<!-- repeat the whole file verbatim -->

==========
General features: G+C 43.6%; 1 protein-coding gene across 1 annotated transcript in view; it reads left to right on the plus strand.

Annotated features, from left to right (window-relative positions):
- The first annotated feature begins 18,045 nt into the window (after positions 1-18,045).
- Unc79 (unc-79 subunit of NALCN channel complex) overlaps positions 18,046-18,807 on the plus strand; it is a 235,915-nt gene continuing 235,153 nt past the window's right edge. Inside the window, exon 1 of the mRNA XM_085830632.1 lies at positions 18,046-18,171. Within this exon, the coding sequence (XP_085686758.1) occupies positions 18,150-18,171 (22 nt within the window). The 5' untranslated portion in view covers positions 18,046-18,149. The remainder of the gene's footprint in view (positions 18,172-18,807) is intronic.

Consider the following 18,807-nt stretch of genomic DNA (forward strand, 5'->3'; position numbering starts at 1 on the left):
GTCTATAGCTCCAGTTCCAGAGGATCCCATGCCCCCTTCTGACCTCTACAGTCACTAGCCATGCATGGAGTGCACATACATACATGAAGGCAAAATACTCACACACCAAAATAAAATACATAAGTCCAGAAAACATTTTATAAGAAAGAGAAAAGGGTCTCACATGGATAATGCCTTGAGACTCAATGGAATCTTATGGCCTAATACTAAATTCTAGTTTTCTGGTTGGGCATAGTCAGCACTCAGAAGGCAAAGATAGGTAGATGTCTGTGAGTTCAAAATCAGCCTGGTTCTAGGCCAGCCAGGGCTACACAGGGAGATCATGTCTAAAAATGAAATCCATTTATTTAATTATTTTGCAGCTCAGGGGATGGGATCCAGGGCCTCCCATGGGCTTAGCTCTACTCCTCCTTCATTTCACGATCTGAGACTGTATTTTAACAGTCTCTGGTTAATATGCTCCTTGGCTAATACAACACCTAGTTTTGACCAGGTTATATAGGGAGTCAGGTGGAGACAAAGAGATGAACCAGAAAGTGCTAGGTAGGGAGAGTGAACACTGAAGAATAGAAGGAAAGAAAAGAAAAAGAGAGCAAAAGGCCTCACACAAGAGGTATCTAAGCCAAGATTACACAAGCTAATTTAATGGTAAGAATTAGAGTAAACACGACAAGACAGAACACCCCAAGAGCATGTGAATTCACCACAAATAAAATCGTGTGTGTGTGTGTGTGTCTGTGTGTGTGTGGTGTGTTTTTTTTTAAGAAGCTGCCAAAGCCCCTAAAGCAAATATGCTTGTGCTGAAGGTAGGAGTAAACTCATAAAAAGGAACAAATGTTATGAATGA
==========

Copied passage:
General features: G+C 43.6%; 1 protein-coding gene across 1 annotated transcript in view; it reads left to right on the plus strand.

Annotated features, from left to right (window-relative positions):
- The first annotated feature begins 18,045 nt into the window (after positions 1-18,045).
- Unc79 (unc-79 subunit of NALCN channel complex) overlaps positions 18,046-18,807 on the plus strand; it is a 235,915-nt gene continuing 235,153 nt past the window's right edge. Inside the window, exon 1 of the mRNA XM_085830632.1 lies at positions 18,046-18,171. Within this exon, the coding sequence (XP_085686758.1) occupies positions 18,150-18,171 (22 nt within the window). The 5' untranslated portion in view covers positions 18,046-18,149. The remainder of the gene's footprint in view (positions 18,172-18,807) is intronic.

Consider the following 18,807-nt stretch of genomic DNA (forward strand, 5'->3'; position numbering starts at 1 on the left):
GTCTATAGCTCCAGTTCCAGAGGATCCCATGCCCCCTTCTGACCTCTACAGTCACTAGCCATGCATGGAGTGCACATACATACATGAAGGCAAAATACTCACACACCAAAATAAAATACATAAGTCCAGAAAACATTTTATAAGAAAGAGAAAAGGGTCTCACATGGATAATGCCTTGAGACTCAATGGAATCTTATGGCCTAATACTAAATTCTAGTTTTCTGGTTGGGCATAGTCAGCACTCAGAAGGCAAAGATAGGTAGATGTCTGTGAGTTCAAAATCAGCCTGGTTCTAGGCCAGCCAGGGCTACACAGGGAGATCATGTCTAAAAATGAAATCCATTTATTTAATTATTTTGCAGCTCAGGGGATGGGATCCAGGGCCTCCCATGGGCTTAGCTCTACTCCTCCTTCATTTCACGATCTGAGACTGTATTTTAACAGTCTCTGGTTAATATGCTCCTTGGCTAATACAACACCTAGTTTTGACCAGGTTATATAGGGAGTCAGGTGGAGACAAAGAGATGAACCAGAAAGTGCTAGGTAGGGAGAGTGAACACTGAAGAATAGAAGGAAAGAAAAGAAAAAGAGAGCAAAAGGCCTCACACAAGAGGTATCTAAGCCAAGATTACACAAGCTAATTTAATGGTAAGAATTAGAGTAAACACGACAAGACAGAACACCCCAAGAGCATGTGAATTCACCACAAATAAAATCGTGTGTGTGTGTGTGTGTCTGTGTGTGTGTGGTGTGTTTTTTTTTAAGAAGCTGCCAAAGCCCCTAAAGCAAATATGCTTGTGCTGAAGGTAGGAGTAAACTCATAAAAAGGAACAAATGTTATGAATGA